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Legacy of Selma March Extends Beyond Black and White

Image:Edmund Pettus Bridge at Selma
Marchers cross the Alabama river on the Edmund Pettus Bridge at Selma on March 21, 1965. The civil rights marchers, eight abreast, are led by Dr. Martin Luther King Jr. This is the start of their five day, 50-mile march to the State Capitol of Montgomery, Alabama. They are fighting for voter registration rights for blacks, who are discouraged from registering to vote, particularly in small towns in the south. (AP Photo)AP file

Asian Americans from across the country are heading south to take part in the 50th anniversary observance of the historic civil rights march from Selma to Montgomery, Ala. this weekend - some, as a return journey, others, for the first time. Below, a few participants share their reasons for making the trip and their thoughts on why the events of 1965 extend far beyond just Black and White.

Pam Tau Lee, 67, will be inducted into the Hall of Resistance at the Ancient Africa, Enslavement and Civil War Museum in Selma, Alabama, created in tribute to those who work against oppression in all parts of the Diaspora.Natalie Gee
Pam Tau Lee

Lee is the founder and chairperson of the Chinese Progressive Association in San Francisco, and the founder of the Asian Pacific Environmental Network. On Saturday, Lee will be inducted into the Hall of Resistance in the Ancient Africa Enslavement and Civil War Museum in Selma. The following is an excerpt from remarks she will deliver on the occasion.

"In 1955 I transferred to a non-segregated elementary public school. Moving away from the poverty of San Francisco's Chinatown did not fully address the impact of white supremacy; but it was the civil rights and later the black power movements that opened the door for hundreds of thousands of people like me to dedicate our lives to fighting for needed change; change that can end poverty, white supremacy, patriarchy and wars of aggression, a change for a better America.

Today I will join a contingent of Asian Americans who have traveled across the country to be here. I will be helping to hold a banner which reads “Asians4BlackLives.” As an elder now age 67, I feel it is important to stand with the young people who are charting the movement for Black Lives Matter. Our group, Asians4BlackLives, believes that true freedom and liberation depends on the freedom and liberation of Black people. This means putting an end to state sponsored violence. Asians4BlackLives is committed to an America that comes to terms with the trauma of its painful history and finds true reconciliation for it. Mass incarceration and the over criminalization of Black, Brown and Native people must end, leaving in its place a culture that embraces our histories and stories, puts an end to racial bias and White supremacy in all its forms. We in Asians4BlackLives are committed to conducting education within our communities and building solidarity.'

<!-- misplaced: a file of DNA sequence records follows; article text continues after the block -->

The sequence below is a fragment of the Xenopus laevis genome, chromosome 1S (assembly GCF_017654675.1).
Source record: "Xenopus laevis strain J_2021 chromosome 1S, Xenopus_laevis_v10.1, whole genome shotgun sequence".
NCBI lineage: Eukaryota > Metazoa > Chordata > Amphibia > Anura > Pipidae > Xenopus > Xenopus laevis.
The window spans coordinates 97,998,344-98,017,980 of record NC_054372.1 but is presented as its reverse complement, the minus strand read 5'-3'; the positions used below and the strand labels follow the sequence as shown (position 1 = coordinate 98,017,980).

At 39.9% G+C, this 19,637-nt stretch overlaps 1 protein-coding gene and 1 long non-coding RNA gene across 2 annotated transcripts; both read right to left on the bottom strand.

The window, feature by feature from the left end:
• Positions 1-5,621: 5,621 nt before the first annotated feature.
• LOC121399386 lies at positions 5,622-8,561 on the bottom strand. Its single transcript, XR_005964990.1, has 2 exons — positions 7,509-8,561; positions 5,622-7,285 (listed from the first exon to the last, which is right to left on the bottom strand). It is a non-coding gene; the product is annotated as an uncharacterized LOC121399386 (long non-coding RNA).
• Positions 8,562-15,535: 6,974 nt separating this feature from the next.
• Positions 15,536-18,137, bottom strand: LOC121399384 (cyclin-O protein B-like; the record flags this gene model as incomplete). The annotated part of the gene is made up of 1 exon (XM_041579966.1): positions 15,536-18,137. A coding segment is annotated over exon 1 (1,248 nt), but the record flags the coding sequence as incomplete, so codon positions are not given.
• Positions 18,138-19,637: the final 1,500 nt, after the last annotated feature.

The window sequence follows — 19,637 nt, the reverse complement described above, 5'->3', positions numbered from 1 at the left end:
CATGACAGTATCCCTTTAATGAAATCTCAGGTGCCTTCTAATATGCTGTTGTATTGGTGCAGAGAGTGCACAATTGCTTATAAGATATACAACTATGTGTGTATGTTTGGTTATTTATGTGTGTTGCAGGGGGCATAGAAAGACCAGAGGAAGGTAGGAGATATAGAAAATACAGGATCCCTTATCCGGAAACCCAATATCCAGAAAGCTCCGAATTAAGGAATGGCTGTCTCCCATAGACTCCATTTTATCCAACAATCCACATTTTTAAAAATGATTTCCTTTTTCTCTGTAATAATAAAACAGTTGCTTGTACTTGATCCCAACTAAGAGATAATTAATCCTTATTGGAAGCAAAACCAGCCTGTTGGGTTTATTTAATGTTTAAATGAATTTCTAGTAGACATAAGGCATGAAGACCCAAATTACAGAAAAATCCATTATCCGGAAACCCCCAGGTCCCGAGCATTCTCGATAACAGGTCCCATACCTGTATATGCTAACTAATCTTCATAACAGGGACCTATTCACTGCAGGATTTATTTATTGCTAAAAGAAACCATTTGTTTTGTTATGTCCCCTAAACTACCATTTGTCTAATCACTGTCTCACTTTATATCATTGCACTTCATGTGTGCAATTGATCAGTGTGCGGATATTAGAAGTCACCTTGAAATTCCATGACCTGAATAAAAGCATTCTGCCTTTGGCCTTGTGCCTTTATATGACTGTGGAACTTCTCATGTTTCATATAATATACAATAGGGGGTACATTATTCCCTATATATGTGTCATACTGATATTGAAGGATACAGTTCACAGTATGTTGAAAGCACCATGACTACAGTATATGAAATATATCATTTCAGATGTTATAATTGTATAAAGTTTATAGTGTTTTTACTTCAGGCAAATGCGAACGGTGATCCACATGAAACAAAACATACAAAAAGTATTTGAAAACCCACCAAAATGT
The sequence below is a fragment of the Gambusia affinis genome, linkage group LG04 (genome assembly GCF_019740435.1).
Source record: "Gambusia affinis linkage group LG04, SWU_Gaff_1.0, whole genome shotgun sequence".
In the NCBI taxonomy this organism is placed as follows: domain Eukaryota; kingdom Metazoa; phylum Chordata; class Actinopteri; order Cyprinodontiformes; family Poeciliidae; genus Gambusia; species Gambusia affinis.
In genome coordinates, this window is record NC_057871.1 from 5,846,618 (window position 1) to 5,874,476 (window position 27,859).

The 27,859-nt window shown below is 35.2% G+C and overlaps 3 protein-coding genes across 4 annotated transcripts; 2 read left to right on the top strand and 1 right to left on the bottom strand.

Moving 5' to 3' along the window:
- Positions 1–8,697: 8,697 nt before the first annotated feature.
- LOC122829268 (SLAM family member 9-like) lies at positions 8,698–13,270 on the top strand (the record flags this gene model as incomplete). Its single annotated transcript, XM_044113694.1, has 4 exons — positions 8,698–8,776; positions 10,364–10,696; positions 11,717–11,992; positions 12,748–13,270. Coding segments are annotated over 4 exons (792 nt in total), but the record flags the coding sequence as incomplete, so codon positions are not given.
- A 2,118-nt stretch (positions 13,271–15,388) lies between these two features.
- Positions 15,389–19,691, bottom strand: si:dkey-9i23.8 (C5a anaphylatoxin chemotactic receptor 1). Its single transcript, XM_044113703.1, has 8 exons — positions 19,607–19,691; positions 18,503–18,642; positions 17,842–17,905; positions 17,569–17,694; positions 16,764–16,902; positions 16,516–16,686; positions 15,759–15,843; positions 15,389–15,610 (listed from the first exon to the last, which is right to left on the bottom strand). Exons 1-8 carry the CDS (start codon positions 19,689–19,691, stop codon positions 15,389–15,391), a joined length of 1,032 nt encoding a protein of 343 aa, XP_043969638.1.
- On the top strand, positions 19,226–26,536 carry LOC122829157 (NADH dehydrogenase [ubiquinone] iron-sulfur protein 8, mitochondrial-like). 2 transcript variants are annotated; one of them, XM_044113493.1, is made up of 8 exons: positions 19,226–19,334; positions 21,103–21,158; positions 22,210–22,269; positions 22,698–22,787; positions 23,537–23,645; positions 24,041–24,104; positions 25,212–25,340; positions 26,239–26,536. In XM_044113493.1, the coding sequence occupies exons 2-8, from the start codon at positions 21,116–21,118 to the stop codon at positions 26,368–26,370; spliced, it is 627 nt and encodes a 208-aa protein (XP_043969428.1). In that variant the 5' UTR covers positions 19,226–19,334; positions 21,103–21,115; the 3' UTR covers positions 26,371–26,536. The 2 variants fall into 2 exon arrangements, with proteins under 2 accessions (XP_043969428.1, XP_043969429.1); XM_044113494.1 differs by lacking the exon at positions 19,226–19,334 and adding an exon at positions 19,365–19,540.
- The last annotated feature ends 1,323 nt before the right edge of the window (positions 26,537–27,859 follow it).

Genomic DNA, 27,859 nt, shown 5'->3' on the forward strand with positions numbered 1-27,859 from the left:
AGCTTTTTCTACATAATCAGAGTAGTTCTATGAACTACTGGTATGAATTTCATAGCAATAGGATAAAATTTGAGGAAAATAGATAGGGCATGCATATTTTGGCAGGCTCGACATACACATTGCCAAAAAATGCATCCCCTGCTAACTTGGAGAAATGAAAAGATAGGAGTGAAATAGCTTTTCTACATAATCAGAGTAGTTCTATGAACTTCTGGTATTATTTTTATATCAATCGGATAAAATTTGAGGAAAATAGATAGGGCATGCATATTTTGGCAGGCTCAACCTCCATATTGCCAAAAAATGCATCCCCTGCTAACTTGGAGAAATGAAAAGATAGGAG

Rachit Choksi says he's joining in the 50th Anniversary marches at Selma to carry forward the idea of civil rights for all, regardless of race or ethnicity: "nobody owns civil rights or the movement."Courtesy Rachit Choksi
Rachit Choki

Choksi, currently of Washington, DC and formerly of New Jersey, is an APAICS Legislative Fellow on Capitol Hill, where he works on civil rights and other issues.

"I made the connection between Asian-American civil rights and those of other communities of color in the United States when I read MLK’s travel account “My Trip to the Land of Gandhi.” He wrote: “Moreover, Gandhi not only spoke against the caste system but he acted against it. He took ‘untouchables’ by the hand and led them into the temples from which they had been excluded. To equal that, President Eisenhower would take a Negro child by the hand and lead her into Central High School in Little Rock.” Twenty-five years before I was born, and decades before 9/11 and its aftermath, MLK was drawing parallels across time and space for me. In that same essay, he intimates that the civil rights movement—including Selma—goes beyond black and white, observing that “[w]e were looked upon [by the Indians] as brothers with the color of our skins as something of an asset.”